Passwords out, new mobile ID methods taking off
FYI, this story is more than a year old
Data theft is continuing to spur on the mobile identification market, and will generate an additional $700 million for mobile network operators by 2020, according to a new study from Juniper Research.
In comparison, mobile operators have generated just $20 million from new universal log-in and mobile identity services this year.
This increase is largely due to the fact that online engagement has soared and the limitations of a password-based approach becoming increasingly exposed, the research shows.
With people using the same password for multiple sites the scale of data theft has risen dramatically, Juniper says.
In fact, the research estimates that the number of data breaches worldwide is expected to rise from just under 6,000 this year to more than 16,000 by 2020, with an average of 500,000 records exposed per breach.
Meanwhile, high-profile data breaches such as that experienced by Ashley Madison has dramatically eroded confidence in such sites.
Enabling new mobile ID methods
The Juniper study argued that approaches such as that endorsed by the GSMA’s Mobile Connect initiative, which seeks to deliver a secure universal solution would be far more effective.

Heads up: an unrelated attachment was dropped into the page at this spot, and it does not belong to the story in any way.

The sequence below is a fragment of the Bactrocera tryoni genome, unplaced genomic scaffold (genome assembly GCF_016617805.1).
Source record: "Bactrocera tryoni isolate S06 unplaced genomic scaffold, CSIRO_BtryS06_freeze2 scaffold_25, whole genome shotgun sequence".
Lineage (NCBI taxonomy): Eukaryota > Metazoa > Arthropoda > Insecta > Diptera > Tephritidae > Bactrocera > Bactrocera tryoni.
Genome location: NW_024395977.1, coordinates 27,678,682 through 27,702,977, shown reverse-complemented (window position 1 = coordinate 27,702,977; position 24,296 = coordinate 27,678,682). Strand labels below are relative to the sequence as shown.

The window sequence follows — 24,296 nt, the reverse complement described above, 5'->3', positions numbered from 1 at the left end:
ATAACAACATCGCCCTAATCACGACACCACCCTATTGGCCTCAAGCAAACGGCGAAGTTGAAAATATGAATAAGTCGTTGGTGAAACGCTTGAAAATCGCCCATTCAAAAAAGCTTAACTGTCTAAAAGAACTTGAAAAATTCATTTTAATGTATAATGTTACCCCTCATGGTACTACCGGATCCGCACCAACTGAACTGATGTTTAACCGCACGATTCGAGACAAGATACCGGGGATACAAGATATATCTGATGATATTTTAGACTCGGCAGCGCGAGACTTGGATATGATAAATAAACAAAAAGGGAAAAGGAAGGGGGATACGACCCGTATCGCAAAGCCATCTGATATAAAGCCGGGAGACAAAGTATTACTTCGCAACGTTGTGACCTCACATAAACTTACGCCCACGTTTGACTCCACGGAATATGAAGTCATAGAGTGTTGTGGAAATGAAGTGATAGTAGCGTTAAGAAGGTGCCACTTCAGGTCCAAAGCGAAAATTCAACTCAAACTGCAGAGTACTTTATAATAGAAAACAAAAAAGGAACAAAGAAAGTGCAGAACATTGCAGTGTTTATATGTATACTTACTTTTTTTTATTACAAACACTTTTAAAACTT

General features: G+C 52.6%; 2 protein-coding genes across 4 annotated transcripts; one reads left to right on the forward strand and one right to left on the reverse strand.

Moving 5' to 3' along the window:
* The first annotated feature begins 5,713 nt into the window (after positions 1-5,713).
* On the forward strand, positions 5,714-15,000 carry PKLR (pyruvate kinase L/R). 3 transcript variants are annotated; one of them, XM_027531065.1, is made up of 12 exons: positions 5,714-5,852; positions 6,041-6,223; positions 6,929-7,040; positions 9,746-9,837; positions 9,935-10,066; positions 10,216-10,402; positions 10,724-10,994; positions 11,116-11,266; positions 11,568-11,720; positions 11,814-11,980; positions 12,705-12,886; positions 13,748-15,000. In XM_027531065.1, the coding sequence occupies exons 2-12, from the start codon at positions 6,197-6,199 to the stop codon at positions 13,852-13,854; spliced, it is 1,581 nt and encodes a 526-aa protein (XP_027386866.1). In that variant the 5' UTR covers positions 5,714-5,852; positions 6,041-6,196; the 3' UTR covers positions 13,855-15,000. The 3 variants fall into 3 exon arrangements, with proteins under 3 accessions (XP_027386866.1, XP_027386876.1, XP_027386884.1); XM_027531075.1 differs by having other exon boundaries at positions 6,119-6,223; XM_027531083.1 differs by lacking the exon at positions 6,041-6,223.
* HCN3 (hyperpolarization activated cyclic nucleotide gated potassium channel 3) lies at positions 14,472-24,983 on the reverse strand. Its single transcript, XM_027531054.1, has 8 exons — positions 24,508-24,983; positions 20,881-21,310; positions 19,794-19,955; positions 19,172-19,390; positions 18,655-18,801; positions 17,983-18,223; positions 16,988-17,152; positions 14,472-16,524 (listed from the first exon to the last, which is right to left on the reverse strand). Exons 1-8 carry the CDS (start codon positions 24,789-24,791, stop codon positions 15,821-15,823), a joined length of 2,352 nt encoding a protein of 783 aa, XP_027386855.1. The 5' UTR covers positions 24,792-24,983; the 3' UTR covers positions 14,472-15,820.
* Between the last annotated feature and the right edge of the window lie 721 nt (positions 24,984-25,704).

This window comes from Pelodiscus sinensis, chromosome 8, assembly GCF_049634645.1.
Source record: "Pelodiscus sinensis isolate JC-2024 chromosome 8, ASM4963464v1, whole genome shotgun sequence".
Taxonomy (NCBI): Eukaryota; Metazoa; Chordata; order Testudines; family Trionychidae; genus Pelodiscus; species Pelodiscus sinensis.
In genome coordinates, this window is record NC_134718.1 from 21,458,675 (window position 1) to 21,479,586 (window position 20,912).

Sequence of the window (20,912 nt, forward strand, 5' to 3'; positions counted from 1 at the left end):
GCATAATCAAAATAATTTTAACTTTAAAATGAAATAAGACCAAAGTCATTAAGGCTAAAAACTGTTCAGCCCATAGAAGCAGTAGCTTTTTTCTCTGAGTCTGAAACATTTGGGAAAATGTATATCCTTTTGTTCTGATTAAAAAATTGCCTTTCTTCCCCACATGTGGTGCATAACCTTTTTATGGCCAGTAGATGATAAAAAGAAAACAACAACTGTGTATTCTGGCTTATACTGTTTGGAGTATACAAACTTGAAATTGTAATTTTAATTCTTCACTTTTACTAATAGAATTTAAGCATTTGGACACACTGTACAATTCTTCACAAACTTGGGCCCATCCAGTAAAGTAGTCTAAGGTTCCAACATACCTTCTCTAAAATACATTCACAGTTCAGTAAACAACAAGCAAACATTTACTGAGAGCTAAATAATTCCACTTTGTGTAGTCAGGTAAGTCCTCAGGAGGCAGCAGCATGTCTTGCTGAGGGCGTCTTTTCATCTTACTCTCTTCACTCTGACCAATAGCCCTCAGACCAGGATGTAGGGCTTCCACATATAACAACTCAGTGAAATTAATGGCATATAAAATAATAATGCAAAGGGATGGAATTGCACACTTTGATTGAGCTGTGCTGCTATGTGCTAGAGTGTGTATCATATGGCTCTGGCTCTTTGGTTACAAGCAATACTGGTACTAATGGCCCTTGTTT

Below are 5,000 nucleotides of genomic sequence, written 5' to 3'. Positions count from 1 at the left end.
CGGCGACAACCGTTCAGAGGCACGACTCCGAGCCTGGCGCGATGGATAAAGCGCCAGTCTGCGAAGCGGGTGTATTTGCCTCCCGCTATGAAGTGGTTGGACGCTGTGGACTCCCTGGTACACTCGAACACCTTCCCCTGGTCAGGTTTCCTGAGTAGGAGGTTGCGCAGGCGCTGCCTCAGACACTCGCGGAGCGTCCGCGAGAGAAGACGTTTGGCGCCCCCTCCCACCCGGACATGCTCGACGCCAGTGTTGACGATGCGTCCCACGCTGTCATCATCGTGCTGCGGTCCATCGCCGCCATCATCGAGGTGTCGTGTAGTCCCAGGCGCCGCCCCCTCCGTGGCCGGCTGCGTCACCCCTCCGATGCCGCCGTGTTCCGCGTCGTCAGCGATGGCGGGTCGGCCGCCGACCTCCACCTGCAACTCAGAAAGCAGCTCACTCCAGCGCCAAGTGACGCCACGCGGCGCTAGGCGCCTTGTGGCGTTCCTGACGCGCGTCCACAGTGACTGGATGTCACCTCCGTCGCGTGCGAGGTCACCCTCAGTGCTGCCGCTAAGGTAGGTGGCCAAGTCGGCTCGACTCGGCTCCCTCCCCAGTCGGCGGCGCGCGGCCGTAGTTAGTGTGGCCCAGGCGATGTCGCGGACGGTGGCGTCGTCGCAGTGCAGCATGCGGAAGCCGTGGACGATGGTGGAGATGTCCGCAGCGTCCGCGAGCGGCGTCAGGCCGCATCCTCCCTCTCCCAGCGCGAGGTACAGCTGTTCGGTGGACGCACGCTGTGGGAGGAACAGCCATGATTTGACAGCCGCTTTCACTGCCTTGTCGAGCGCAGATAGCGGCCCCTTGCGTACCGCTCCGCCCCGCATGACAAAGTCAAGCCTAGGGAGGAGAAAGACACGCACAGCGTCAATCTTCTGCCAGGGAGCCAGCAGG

Using this approach, the user logs in via a mobile number and a single PIN. Not only did this diminish the risk of fraud, but also offered potential benefits such as greater customer conversion rates and reduced call centre costs, the research shows.
Dr Windsor Holden, author of the study, says, “It is imperative to reduce online user pain points: enabling a single, secure mode of entry could be a key development in this regard.”
Business case the biggest obstacle
However, the research claims that the business case for mobile ID solutions had yet to be fully established.
It points out that the problem facing operators opting for a subscription-based approach is that even a low level charge ($1.00 per month) can represent a relatively substantial uplift in consumer spend.
It also stresses that for a mobile ID service to be successful, it’s essential for all network operators within a given market to be signed up to the scheme, thereby ensuring universal availability.